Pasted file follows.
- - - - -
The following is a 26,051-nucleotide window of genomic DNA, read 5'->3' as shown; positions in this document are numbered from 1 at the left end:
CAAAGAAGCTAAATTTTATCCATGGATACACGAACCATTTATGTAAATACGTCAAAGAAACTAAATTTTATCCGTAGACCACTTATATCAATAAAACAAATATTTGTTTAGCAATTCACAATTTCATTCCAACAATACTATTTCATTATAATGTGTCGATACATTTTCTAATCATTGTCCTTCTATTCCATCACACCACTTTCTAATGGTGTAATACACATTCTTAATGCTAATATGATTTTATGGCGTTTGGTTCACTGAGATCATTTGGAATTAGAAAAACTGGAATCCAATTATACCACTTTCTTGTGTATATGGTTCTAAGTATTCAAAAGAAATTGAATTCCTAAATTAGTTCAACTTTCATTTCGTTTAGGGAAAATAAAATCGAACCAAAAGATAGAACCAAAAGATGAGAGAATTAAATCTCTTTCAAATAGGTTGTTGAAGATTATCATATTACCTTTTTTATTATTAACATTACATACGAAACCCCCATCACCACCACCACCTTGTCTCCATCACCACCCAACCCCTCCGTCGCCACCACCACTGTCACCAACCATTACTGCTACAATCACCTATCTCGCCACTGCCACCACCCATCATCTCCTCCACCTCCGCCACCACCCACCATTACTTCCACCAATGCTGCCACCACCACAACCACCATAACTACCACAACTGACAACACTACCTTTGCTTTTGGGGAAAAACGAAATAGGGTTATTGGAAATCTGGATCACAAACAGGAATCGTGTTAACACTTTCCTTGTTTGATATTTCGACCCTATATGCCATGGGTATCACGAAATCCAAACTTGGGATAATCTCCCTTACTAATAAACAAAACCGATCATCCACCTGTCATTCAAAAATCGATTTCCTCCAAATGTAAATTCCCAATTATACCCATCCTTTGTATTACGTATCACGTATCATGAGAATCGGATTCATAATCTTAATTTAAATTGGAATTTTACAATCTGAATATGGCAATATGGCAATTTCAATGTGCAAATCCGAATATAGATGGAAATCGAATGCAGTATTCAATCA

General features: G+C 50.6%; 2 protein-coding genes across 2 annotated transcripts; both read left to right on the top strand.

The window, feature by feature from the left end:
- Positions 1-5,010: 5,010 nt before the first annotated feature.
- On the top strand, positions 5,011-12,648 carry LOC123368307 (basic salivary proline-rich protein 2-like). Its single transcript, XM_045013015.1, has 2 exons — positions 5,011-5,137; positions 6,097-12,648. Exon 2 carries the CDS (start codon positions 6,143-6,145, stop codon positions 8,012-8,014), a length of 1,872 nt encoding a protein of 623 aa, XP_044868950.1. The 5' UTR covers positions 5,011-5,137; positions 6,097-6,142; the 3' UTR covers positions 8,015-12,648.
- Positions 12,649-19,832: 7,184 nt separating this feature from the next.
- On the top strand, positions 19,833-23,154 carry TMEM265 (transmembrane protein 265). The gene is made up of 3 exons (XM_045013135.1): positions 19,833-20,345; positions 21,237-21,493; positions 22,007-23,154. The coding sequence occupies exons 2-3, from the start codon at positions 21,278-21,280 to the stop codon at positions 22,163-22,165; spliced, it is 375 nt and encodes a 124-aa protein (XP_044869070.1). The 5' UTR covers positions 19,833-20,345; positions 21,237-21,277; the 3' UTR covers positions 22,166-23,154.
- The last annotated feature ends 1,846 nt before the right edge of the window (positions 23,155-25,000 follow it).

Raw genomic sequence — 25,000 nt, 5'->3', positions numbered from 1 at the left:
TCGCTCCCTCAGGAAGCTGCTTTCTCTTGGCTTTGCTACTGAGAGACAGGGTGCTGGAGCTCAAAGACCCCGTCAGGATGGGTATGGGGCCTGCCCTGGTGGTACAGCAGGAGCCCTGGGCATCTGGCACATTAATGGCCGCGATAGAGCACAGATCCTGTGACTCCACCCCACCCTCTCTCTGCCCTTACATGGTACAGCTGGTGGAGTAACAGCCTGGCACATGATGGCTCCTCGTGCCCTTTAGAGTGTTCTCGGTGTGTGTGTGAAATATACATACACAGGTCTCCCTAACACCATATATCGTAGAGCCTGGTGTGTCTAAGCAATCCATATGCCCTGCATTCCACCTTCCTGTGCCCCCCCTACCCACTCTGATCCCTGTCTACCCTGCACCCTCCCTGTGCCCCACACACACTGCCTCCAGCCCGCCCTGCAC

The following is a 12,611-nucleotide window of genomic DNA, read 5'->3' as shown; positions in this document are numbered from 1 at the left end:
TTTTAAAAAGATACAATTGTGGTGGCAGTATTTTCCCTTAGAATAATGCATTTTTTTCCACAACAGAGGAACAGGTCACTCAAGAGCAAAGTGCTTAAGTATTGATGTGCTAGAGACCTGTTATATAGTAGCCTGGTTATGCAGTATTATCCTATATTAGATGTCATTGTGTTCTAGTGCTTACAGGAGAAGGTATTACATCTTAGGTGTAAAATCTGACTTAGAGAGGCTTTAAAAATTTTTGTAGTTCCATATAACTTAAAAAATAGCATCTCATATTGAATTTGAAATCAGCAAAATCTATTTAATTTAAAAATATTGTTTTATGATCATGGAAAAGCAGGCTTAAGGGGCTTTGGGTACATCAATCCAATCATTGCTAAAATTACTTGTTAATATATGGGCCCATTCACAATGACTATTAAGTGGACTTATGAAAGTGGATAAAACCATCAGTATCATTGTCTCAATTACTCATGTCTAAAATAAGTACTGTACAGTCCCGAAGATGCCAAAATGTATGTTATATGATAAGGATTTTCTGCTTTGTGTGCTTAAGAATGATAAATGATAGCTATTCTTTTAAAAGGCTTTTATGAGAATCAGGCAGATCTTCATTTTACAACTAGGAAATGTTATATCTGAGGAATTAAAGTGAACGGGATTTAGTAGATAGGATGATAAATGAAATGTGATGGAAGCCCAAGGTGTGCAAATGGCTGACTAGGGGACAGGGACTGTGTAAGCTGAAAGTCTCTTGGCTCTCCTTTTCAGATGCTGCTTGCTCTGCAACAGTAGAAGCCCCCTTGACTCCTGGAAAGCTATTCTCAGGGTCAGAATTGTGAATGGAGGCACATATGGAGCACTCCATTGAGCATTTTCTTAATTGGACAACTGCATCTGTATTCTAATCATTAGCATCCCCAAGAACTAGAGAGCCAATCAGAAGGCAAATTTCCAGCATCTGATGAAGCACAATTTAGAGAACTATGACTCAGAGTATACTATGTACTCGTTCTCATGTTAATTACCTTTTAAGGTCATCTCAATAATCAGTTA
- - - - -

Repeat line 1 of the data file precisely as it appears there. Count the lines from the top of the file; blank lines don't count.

The following is a 26,051-nucleotide window of genomic DNA, read 5'->3' as shown; positions in this document are numbered from 1 at the left end: